Where does the Laffer curve bend?
By Dylan Matthews
With the Bush tax cuts due to expire soon and debates about raising top rates further to cut the budget deficit soon to follow, the Laffer curve is bound to come up again. The idea, popularized by economist Arthur Laffer and writer Jude Wanninski in the 1970s and '80s, is simple. Tax rates of zero percent produce no revenue, for obvious reasons. Rates of 100 percent should produce no revenue either, as no one would bother making the money that falls into that bracket knowing it would all be taken away. Thus, presumably, there is some rate in between the two that maximizes revenue. Go above it and revenue would fall because people would avoid taxes or stop working; go below it and revenue would fall because less money would be taxed.
I decided to ask some tax experts and political activists where, in the current personal income tax, and particularly in the top tax bracket, they think that Laffer curve peaks -- that is, what that revenue-maximizing rate is. The responses were varied, to say the least. Let's start with the experts.
ŠTA KAŽU EKSPERTI The Tax Experts
Emmanuel Saez, E. Morris Cox professor of economics, University of California at Berkeley:
"The tax rate t maximizing revenue is: t=1/(1+a*e) where a is the Pareto parameter of the income distribution (= 1.5 in the U.S. and easy to measure), and e the elasticity of reported income with respect to 1-t which captures supply side effects. The most reasonable estimates for e vary from 0.12 to 0.40 (see conclusion page 47) so e=.25 seems like a reasonable estimate. Then t=1/(1+1.5*0.25)=73% which means a top federal income tax rate of 69% (when taking into account the extra tax rates created by Medicare payroll taxes, state income tax rates, and sales taxes) much higher than the current 35% or 39.6% currently discussed."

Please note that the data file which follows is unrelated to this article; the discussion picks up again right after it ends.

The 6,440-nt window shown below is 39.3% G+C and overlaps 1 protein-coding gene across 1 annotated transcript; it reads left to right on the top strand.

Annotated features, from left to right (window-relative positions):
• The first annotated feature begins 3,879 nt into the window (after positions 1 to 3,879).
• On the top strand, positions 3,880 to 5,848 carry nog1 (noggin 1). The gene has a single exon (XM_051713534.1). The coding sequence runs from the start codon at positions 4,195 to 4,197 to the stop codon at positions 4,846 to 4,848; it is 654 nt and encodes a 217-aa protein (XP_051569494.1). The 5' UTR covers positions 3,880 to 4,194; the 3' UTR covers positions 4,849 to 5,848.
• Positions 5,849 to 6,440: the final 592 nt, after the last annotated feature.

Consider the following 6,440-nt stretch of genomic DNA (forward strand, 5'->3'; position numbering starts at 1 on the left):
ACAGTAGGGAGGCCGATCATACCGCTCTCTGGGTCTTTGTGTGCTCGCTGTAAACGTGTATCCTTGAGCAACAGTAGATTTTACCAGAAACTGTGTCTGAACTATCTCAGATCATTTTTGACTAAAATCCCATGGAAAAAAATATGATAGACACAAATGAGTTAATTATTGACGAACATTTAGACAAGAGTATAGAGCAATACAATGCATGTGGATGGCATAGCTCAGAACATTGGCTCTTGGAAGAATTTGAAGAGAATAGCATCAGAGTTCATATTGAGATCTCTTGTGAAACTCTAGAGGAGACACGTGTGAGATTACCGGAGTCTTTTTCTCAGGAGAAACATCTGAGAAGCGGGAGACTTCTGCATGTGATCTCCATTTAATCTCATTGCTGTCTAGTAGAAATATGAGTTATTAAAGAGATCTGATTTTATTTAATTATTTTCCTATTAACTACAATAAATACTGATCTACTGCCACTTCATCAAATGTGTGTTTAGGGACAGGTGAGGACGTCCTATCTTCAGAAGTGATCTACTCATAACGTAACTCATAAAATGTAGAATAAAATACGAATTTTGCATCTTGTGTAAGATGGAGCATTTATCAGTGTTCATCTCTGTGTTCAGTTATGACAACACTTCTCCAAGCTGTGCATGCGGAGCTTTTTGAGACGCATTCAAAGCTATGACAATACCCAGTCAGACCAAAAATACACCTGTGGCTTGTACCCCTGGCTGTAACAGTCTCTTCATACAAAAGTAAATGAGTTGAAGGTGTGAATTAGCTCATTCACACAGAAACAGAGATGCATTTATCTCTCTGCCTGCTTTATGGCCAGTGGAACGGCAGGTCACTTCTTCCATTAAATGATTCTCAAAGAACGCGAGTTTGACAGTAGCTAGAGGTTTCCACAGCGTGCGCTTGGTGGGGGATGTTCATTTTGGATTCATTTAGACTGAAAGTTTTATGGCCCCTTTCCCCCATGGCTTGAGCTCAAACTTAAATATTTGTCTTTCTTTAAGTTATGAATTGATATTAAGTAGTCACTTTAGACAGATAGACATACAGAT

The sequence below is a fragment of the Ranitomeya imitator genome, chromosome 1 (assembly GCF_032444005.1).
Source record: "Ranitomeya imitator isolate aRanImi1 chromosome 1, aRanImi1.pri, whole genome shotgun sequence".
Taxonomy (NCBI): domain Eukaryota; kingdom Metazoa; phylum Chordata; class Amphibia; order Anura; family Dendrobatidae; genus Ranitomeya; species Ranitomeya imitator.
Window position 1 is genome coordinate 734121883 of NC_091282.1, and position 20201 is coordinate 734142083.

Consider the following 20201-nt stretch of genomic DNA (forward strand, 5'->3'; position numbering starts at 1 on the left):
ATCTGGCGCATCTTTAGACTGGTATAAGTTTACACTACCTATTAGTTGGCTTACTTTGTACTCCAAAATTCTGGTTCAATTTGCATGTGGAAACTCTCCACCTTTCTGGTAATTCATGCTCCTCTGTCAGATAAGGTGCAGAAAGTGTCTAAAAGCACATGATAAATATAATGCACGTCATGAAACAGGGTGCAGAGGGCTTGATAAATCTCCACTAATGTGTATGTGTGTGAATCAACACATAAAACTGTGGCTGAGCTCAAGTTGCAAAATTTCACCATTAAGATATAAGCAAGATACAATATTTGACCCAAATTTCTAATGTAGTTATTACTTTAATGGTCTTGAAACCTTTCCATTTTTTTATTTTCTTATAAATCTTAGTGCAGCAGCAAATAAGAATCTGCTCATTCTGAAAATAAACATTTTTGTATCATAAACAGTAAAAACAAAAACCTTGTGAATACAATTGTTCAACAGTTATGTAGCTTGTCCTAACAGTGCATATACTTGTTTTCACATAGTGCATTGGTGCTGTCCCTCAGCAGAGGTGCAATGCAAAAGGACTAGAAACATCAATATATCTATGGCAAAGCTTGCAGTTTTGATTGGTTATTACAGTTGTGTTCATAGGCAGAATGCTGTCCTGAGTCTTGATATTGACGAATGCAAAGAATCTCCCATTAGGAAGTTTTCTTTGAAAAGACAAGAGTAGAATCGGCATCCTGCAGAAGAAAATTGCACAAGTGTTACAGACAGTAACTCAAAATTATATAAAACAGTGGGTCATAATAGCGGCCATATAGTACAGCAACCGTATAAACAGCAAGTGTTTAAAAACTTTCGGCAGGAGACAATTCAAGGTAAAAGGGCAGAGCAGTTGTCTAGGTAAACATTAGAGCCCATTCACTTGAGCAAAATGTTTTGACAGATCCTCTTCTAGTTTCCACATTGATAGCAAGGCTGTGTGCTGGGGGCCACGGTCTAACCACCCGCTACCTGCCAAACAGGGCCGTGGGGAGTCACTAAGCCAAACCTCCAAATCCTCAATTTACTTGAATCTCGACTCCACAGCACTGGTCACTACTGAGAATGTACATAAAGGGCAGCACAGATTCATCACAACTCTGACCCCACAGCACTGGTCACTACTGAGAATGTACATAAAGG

Joel Slemrod, Paul W. McCracken Collegiate Professor of Business Economics and Public Policy, University of Michigan:
"I would venture that the answer is 60% or higher.... The idea that we're on the wrong side has almost no support among academics who have looked at this. Evidence doesn't suggest we're anywhere near the other end of the Laffer curve.... The elasticity of response, which is the key parameter here, isn't some absolute parameter that we just have to deal with. It depends on policies. Let me be specific. There's an article about how the IRS has reorganized itself to crack down on tax evasion of high-income people and corporations moving their operations or assets offshore. That's the kind of policy initiative that can affect the elasticity of response by closing up a loophole. You want to raise tax rates at the same time you look at these kind of initiatives.... If we're talking about just deficit variations, we're not talking about what the government spending, the answer is no. It doesn't matter what this response is. If you're not changing government spending, any change in revenue now will have to offset by some change in revenue in the future. If that's the case, then if the responsiveness is high now, it's going to be high later, too."
Read Saez, Slemrod, and Seth Giertz's latest paper (PDF) on the subject.
ŠTA KAŽU LEVIČARI TJ. DEMOKRATE The Left
Brad DeLong, professor of economics, University of California at Berkeley:
Dean Baker, co-director, Center for Economic and Policy Research:
"It would be somewhere around 70 percent and possibly a bit higher. It is important to realize that you can have many different rates so we can have only a very small fraction of people actually paying the top rate and even then only on a small portion of their income."
ŠTA KAŽE DESNICA - KONZERVATIVCI The Right
Larry Kudlow, host, CNBC's The Kudlow Report: